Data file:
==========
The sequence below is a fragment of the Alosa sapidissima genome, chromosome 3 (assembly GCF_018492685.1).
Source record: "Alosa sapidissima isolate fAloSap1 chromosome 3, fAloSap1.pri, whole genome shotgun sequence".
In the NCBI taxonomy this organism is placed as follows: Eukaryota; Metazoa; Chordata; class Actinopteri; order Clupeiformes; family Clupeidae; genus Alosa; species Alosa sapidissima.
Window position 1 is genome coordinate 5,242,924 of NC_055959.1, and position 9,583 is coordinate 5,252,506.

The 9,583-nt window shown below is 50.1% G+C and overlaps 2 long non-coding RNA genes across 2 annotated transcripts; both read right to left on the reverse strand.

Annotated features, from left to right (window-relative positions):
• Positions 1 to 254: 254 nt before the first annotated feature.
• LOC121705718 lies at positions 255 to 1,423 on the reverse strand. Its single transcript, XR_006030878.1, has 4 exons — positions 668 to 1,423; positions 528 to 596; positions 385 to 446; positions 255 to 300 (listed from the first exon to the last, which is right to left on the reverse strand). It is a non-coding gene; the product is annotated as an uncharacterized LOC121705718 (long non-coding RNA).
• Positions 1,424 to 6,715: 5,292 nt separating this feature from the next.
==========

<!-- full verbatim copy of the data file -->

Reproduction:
The sequence below is a fragment of the Alosa sapidissima genome, chromosome 3 (assembly GCF_018492685.1).
Source record: "Alosa sapidissima isolate fAloSap1 chromosome 3, fAloSap1.pri, whole genome shotgun sequence".
In the NCBI taxonomy this organism is placed as follows: Eukaryota; Metazoa; Chordata; class Actinopteri; order Clupeiformes; family Clupeidae; genus Alosa; species Alosa sapidissima.
Window position 1 is genome coordinate 5,242,924 of NC_055959.1, and position 9,583 is coordinate 5,252,506.

The 9,583-nt window shown below is 50.1% G+C and overlaps 2 long non-coding RNA genes across 2 annotated transcripts; both read right to left on the reverse strand.

Annotated features, from left to right (window-relative positions):
• Positions 1 to 254: 254 nt before the first annotated feature.
• LOC121705718 lies at positions 255 to 1,423 on the reverse strand. Its single transcript, XR_006030878.1, has 4 exons — positions 668 to 1,423; positions 528 to 596; positions 385 to 446; positions 255 to 300 (listed from the first exon to the last, which is right to left on the reverse strand). It is a non-coding gene; the product is annotated as an uncharacterized LOC121705718 (long non-coding RNA).
• Positions 1,424 to 6,715: 5,292 nt separating this feature from the next.